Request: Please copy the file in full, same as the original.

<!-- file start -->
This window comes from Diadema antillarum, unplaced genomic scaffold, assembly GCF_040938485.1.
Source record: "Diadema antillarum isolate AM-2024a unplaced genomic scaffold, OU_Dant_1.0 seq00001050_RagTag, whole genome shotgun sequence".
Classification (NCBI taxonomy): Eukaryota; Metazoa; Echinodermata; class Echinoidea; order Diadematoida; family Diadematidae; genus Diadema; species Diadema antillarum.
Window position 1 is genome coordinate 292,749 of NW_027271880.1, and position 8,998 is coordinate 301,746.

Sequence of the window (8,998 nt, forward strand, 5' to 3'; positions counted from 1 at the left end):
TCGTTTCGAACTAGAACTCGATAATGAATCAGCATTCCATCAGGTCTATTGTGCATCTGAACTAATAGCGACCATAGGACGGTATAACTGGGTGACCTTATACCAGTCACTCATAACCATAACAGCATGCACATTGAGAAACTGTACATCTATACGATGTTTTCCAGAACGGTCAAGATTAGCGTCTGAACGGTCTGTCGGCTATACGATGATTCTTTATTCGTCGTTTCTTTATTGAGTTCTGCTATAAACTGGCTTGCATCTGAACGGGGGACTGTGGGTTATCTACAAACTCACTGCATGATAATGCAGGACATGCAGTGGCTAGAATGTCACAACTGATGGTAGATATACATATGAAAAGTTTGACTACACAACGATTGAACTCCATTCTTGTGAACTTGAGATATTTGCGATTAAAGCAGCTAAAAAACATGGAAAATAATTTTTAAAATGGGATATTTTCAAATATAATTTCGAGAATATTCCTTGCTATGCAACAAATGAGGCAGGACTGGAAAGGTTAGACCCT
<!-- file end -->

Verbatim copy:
This window comes from Diadema antillarum, unplaced genomic scaffold, assembly GCF_040938485.1.
Source record: "Diadema antillarum isolate AM-2024a unplaced genomic scaffold, OU_Dant_1.0 seq00001050_RagTag, whole genome shotgun sequence".
Classification (NCBI taxonomy): Eukaryota; Metazoa; Echinodermata; class Echinoidea; order Diadematoida; family Diadematidae; genus Diadema; species Diadema antillarum.
Window position 1 is genome coordinate 292,749 of NW_027271880.1, and position 8,998 is coordinate 301,746.

Sequence of the window (8,998 nt, forward strand, 5' to 3'; positions counted from 1 at the left end):
TCGTTTCGAACTAGAACTCGATAATGAATCAGCATTCCATCAGGTCTATTGTGCATCTGAACTAATAGCGACCATAGGACGGTATAACTGGGTGACCTTATACCAGTCACTCATAACCATAACAGCATGCACATTGAGAAACTGTACATCTATACGATGTTTTCCAGAACGGTCAAGATTAGCGTCTGAACGGTCTGTCGGCTATACGATGATTCTTTATTCGTCGTTTCTTTATTGAGTTCTGCTATAAACTGGCTTGCATCTGAACGGGGGACTGTGGGTTATCTACAAACTCACTGCATGATAATGCAGGACATGCAGTGGCTAGAATGTCACAACTGATGGTAGATATACATATGAAAAGTTTGACTACACAACGATTGAACTCCATTCTTGTGAACTTGAGATATTTGCGATTAAAGCAGCTAAAAAACATGGAAAATAATTTTTAAAATGGGATATTTTCAAATATAATTTCGAGAATATTCCTTGCTATGCAACAAATGAGGCAGGACTGGAAAGGTTAGACCCT